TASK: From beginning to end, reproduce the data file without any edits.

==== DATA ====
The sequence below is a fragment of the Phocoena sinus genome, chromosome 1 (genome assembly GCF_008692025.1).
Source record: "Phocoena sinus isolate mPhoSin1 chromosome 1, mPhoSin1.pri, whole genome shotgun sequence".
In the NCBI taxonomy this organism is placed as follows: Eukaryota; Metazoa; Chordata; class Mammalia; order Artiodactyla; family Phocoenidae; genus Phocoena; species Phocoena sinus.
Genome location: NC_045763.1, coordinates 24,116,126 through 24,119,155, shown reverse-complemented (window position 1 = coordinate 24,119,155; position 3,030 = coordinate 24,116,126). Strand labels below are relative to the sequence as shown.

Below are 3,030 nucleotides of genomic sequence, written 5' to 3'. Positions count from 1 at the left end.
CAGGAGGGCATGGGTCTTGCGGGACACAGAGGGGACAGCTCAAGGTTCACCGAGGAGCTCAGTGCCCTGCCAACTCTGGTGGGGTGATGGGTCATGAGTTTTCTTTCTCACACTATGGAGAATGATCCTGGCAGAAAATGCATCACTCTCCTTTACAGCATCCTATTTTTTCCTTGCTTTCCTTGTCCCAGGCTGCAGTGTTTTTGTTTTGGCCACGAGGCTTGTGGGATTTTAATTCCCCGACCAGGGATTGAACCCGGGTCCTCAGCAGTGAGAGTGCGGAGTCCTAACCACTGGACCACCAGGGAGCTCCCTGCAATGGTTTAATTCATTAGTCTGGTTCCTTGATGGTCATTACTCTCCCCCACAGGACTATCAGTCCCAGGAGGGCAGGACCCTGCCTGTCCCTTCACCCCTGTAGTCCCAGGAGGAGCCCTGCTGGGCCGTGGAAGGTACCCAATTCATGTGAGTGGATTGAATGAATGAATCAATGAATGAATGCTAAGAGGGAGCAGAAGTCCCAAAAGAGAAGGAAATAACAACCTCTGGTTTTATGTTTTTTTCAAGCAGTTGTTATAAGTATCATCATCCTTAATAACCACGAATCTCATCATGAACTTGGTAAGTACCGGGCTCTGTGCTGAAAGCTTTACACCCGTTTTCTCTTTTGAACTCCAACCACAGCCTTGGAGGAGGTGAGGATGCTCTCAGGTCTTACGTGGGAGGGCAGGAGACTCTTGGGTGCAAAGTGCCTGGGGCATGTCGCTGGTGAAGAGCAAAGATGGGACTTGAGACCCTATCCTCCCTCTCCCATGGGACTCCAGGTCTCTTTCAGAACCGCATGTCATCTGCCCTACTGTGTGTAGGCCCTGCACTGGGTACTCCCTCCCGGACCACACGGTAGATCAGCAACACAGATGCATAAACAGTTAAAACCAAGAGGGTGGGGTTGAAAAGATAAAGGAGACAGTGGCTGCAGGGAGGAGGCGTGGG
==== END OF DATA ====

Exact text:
The sequence below is a fragment of the Phocoena sinus genome, chromosome 1 (genome assembly GCF_008692025.1).
Source record: "Phocoena sinus isolate mPhoSin1 chromosome 1, mPhoSin1.pri, whole genome shotgun sequence".
In the NCBI taxonomy this organism is placed as follows: Eukaryota; Metazoa; Chordata; class Mammalia; order Artiodactyla; family Phocoenidae; genus Phocoena; species Phocoena sinus.
Genome location: NC_045763.1, coordinates 24,116,126 through 24,119,155, shown reverse-complemented (window position 1 = coordinate 24,119,155; position 3,030 = coordinate 24,116,126). Strand labels below are relative to the sequence as shown.

Below are 3,030 nucleotides of genomic sequence, written 5' to 3'. Positions count from 1 at the left end.
CAGGAGGGCATGGGTCTTGCGGGACACAGAGGGGACAGCTCAAGGTTCACCGAGGAGCTCAGTGCCCTGCCAACTCTGGTGGGGTGATGGGTCATGAGTTTTCTTTCTCACACTATGGAGAATGATCCTGGCAGAAAATGCATCACTCTCCTTTACAGCATCCTATTTTTTCCTTGCTTTCCTTGTCCCAGGCTGCAGTGTTTTTGTTTTGGCCACGAGGCTTGTGGGATTTTAATTCCCCGACCAGGGATTGAACCCGGGTCCTCAGCAGTGAGAGTGCGGAGTCCTAACCACTGGACCACCAGGGAGCTCCCTGCAATGGTTTAATTCATTAGTCTGGTTCCTTGATGGTCATTACTCTCCCCCACAGGACTATCAGTCCCAGGAGGGCAGGACCCTGCCTGTCCCTTCACCCCTGTAGTCCCAGGAGGAGCCCTGCTGGGCCGTGGAAGGTACCCAATTCATGTGAGTGGATTGAATGAATGAATCAATGAATGAATGCTAAGAGGGAGCAGAAGTCCCAAAAGAGAAGGAAATAACAACCTCTGGTTTTATGTTTTTTTCAAGCAGTTGTTATAAGTATCATCATCCTTAATAACCACGAATCTCATCATGAACTTGGTAAGTACCGGGCTCTGTGCTGAAAGCTTTACACCCGTTTTCTCTTTTGAACTCCAACCACAGCCTTGGAGGAGGTGAGGATGCTCTCAGGTCTTACGTGGGAGGGCAGGAGACTCTTGGGTGCAAAGTGCCTGGGGCATGTCGCTGGTGAAGAGCAAAGATGGGACTTGAGACCCTATCCTCCCTCTCCCATGGGACTCCAGGTCTCTTTCAGAACCGCATGTCATCTGCCCTACTGTGTGTAGGCCCTGCACTGGGTACTCCCTCCCGGACCACACGGTAGATCAGCAACACAGATGCATAAACAGTTAAAACCAAGAGGGTGGGGTTGAAAAGATAAAGGAGACAGTGGCTGCAGGGAGGAGGCGTGGG